20. A Converted Church in Venice, Italy — "Ydnar cranked out Converted Church near the end of Infinity, and it's one of his more complicated designs. The twisting passageways, lava channels, and all those #*^% switches emerged from a design that neither Greg nor I could figure out while it was developing, we just stood back and said, 'Wow.' The level has Ydnar's trademark geometric shapes, with lots of sharp angular features and overlapping hallways. Like the design, I have no idea where the name came from."

24. You Think You're Big Time? You're Gonna Die Big Time! — "Ydnar designed this level in record time. I think it's my favorite to play. Greg made the physics models and the black Phfor. He also came up with the chip trick for getting to the secret area with all the guns and ammo. Come to think of it, we should play this level net. The line is from Carlito's Way."

25. Aye Mak Sicur — "No matter how you spell it, this is the motto of the Kirkpatrick clan: I Make Sure. According to the family coat of arms, the Kirkpatrick claim to fame is stabbing one of Robert the Bruce's enemies in back after the Bruce wounded him in a duel. The miscreant was foolishly hiding in a church, but the Kirkpatrick went inside and 'Made Sure' he was dead. As many people know, this map is based on Phfactory, the map that Ydnar has been working on since the dawn of time. In fact, work on this map spanned the entire development of the game, right up until the last moment when Ydnar was putting the finishing touches on it. It's one polygon short of the 1024 Marathon limit."
http://forums.bungie.org/story/storyarchive.pl?read=5251 — "Randy writes about his own level Ne Cede Malis"

ydnar on Infinity — "Shamelessly archived from Double Aught Software's first generation web site in early 1997. Those who were around at the time will no doubt remember how innovative those early Randy 'ydnar' Reddig designs were."

The Finn on Double Aught and Duality — "Randy was also responsible for the early DA websites. These sites were a lot of fun -- very "designy" with lots of hidden messages, hints and clues many of which only made sense when going back to look at them later. Randy left DA before it had completed its run. more ydnar trivia: ck (Colin Kawakami) once told me that he thought Randy was the best Marathon netplayer he'd encountered. Randy only used the keyboard (the default settings) disproving the theory that mastery of the mouse was essential for netplay. Check out the Battle of Brooklyn films to see Double Aught employees in action in Marathon netplay."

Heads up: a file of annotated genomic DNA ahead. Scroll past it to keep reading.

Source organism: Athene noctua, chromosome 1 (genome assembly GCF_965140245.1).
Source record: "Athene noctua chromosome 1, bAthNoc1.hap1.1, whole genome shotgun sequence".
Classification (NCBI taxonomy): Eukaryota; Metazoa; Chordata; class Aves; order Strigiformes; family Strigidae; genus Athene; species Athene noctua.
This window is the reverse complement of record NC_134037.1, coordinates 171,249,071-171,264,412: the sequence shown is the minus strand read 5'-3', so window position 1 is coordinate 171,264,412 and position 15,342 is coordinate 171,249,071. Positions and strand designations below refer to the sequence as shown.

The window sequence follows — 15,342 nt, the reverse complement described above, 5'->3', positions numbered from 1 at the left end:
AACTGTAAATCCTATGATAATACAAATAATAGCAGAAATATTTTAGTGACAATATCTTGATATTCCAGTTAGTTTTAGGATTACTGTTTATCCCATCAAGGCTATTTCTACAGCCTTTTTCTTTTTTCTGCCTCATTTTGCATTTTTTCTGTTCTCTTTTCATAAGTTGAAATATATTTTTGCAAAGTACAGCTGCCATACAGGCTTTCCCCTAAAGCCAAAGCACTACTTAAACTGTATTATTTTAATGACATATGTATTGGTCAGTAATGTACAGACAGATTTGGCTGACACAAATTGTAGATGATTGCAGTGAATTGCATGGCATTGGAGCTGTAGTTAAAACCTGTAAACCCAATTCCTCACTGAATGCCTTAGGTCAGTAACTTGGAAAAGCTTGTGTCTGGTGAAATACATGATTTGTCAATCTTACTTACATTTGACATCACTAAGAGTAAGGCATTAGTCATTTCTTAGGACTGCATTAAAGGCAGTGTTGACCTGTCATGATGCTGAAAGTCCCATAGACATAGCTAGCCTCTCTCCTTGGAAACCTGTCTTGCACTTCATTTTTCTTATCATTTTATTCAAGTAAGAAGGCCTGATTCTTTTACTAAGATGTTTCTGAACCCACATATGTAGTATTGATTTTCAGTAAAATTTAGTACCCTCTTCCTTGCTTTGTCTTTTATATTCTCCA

Miguel Chavez — "When I chatted with the DA guys at E3, they mentioned that alot of their HTML inspiration came from jodi.org and some other website whose name escapes me at the moment. I think it goes without saying that Randy's javascript and frame html work on some of the later Duality/DA webpages was nothing short of genius. To come up with such creative brain hemmorages like that by writing code the *wrong way*...."

Colin Kawakami — "There were nights when the earth's orbit poised on a longitude's edge directly beneath the Double Aught offices, and I was able to see three seconds into the future. Those three seconds didn't spare me from a humiliating death at the hands of greg, or ydnar, or monkey, but there might have been a moment of hope, and a pause where I was struck with the absolute FUN."

...and lots, lots more
Now

Ten years later I was living in San Francisco (working on Blogger at Google), and had gotten to know some of the LJ and 6A folks. One night at BradFitz's place someone said "Ydnar" out loud, a name I hadn't encountered in at least a decade. Could this be the same AFC Ydnar from my gaming past? A quick search revealed that coincidentally, Randy also lived in SF and was working at 6A!

Krissy T introduced us in late 2007, and having both left our jobs around the same time in 2008, we went on to start a company together with @ceedub and make Domainr. Though we each have day jobs we still hang regularly, hacking on Domainr and enjoying life in the Bay Area.